BBC Home > BBC News > South Asia

Profile: Mayawati Kumari

16 July 09 09:24 GMT

Mayawati Kumari is an icon for millions of India's Dalits, or "untouchables" as they used to be known.

Having built a power base in the populous and politically crucial state of Uttar Pradesh, she aspires to replicate her regional popularity on a national level.

Becoming prime minister through the success of her own Bahujan Samaj Party (BSP) party remains a remote possibility.

Her support still comes mostly from the low-caste Dalits, for whom she became a symbol of dignity and political aspiration after centuries of oppression by the Hindu upper castes.

Mayawati, as she is normally known, has also been reaching out to upper caste Hindus as she seeks to broaden her support.

Recognised as India's canniest grassroots politician, she has also been accused of autocratic ruthlessness and suffered scrutiny over her personal wealth.

Youngest chief minister

Mayawati was born into the low-caste Hindu Jatav, or Chamar, community.

Hoping to become a district magistrate, she studied law and worked as a teacher before embarking on her political career.

Her mentor, Bahujan Samaj Party (BSP) president Kanshi Ram, was keen to pass on his political mantle to her.

He is believed to have told his protege that she was destined to become a queen who would control the fate of many district magistrates rather than be one of them.

The dream became a reality in 1995, when she took over as the first low-caste, or Dalit, chief minister to head any of India's state governments.

At the age of 39, the unmarried Mayawati was also the youngest politician to become the chief minister in Uttar Pradesh.

Although her first government did not last more than four months, her political journey had begun.

"Behenji", or sister, as she is endearingly called by millions of her supporters, returned as chief minister two years later at the head of a BSP coalition government with the Bharatiya Janata Party (BJP), this time for six months.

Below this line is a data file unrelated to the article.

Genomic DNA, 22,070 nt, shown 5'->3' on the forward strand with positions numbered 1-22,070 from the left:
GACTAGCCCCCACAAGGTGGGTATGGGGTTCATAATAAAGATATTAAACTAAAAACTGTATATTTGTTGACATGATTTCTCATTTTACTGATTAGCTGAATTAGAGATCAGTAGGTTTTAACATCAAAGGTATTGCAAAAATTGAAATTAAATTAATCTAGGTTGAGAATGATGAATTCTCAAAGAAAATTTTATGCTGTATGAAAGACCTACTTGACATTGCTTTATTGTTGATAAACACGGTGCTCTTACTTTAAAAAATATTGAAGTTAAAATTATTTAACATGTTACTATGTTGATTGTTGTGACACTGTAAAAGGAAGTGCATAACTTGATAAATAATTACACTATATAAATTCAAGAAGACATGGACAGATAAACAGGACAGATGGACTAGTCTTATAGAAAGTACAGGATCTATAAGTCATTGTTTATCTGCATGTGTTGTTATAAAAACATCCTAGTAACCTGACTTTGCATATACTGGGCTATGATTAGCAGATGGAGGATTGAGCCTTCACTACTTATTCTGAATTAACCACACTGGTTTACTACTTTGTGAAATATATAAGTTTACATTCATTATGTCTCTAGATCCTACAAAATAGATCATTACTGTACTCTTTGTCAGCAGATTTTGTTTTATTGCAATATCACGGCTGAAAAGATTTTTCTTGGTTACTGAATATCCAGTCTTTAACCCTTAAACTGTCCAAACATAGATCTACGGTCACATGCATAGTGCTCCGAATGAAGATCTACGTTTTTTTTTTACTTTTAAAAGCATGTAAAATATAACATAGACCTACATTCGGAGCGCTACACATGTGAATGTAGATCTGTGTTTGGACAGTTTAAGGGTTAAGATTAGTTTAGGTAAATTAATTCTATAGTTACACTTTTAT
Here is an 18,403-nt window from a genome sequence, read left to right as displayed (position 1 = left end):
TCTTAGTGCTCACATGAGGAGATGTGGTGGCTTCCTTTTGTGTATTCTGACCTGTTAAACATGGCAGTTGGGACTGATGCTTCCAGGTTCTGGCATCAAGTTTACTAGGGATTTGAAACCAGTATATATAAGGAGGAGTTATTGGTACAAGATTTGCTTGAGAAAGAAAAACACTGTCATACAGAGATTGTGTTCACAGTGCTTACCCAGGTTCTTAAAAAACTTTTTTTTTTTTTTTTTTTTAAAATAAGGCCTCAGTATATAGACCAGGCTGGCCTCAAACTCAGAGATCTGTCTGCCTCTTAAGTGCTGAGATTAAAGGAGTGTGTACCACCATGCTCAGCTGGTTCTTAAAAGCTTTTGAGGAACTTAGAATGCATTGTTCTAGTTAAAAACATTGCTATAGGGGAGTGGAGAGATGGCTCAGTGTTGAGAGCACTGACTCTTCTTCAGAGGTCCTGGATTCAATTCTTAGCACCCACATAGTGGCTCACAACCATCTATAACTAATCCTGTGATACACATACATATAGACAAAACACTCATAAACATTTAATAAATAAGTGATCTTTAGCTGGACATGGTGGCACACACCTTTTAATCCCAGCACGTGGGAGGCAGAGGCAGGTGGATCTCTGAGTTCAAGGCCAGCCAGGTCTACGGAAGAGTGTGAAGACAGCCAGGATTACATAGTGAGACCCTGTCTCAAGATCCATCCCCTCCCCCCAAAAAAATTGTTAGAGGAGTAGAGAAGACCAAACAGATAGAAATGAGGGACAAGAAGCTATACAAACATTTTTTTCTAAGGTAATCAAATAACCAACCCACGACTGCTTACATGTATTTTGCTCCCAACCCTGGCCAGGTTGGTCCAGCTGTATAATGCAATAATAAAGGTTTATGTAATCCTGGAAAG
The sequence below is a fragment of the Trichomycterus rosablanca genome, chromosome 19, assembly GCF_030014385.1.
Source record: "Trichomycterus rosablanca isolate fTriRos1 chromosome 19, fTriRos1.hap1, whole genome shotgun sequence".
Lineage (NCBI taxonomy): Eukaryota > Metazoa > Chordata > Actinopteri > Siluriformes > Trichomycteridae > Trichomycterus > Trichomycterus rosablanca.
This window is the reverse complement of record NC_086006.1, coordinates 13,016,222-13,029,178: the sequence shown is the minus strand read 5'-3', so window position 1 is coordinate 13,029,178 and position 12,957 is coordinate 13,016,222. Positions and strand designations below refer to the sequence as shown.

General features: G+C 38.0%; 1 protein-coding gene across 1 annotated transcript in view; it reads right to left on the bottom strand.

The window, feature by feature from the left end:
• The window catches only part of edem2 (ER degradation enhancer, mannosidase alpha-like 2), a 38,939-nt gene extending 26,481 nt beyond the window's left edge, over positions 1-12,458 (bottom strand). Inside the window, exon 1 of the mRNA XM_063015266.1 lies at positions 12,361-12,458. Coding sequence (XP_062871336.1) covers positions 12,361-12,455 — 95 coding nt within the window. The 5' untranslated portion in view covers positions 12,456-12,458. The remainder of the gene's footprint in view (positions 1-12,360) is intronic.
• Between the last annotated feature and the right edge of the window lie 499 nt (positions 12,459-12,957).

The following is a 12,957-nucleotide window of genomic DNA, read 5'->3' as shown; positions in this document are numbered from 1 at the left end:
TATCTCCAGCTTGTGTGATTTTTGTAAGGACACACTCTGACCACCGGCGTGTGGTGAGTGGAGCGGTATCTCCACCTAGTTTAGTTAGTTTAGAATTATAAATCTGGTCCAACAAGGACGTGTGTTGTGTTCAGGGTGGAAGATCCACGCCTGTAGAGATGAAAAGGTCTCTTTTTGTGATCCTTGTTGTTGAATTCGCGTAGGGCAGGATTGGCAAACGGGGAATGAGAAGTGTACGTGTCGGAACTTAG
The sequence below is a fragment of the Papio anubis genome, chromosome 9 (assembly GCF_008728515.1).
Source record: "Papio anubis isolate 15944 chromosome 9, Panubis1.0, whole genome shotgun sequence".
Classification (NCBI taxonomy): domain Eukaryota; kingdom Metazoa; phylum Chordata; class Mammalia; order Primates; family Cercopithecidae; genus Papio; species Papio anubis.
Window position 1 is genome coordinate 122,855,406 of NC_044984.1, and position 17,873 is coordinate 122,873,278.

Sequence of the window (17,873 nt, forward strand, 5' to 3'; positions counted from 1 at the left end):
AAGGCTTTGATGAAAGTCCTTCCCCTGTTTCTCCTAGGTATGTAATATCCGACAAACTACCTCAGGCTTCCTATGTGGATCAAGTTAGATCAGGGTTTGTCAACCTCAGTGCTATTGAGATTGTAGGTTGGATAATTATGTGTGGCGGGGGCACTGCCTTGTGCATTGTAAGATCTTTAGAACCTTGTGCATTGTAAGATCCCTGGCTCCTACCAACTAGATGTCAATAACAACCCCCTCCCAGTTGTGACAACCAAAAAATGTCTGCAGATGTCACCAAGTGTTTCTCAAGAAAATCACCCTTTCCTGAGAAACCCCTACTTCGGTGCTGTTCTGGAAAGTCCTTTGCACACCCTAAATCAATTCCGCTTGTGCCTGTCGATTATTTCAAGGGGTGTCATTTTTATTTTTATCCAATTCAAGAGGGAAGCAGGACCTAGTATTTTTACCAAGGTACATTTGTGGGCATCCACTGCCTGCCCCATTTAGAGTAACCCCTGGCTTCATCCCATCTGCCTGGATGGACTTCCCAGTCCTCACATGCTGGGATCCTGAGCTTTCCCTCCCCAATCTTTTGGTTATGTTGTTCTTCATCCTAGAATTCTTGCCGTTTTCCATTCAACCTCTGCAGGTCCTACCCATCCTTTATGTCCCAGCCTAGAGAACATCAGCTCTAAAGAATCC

But it was not until the state assembly elections in 2002 February that her political acumen came to be recognised by even her fiercest critics.
She was given complete charge of the party by Kanshi Ram and she formed a government once again in alliance with BJP.

But her fragile coalition government broke up 18 months later amid recriminations over plans to build a massive shopping complex near the Taj Mahal.

Mayawati was accused of approving the project in violation of laws protecting the famous monument.

She denies any wrongdoing.

But her critics say considering her humble origins, she has done pretty well for herself - her assets run into millions of dollars with several properties to her name.

Her mega birthday bashes are major media events where she appears laden with diamonds.

Broadening appeal

In her years out of power, Mayawati consolidated her position and worked to broaden her base.

She opted for an image makeover - oily plaits and ponytails made way for short bobbed hair.

Having once campaigned telling Dalits to beat upper-caste Hindus four times with their shoes, she toned down her anti-upper-caste rhetoric.

Her new slogan invited everyone, including the higher castes, to "come ride the elephant", her party's election symbol.

In 2007 state elections, she fielded more Muslim and upper-caste candidates than ever before, securing a clear majority that may help her last a full five-year term.

Her party also did well in dozens of parliamentary seats outside Uttar Pradesh, becoming seen as a significant player in about 10 states.

But her hopes of becoming India's first "untouchable" prime minister were dealt a serious setback after the Congress-party led coalition comfortably sailed to power in recent general elections.

Related BBC sites

*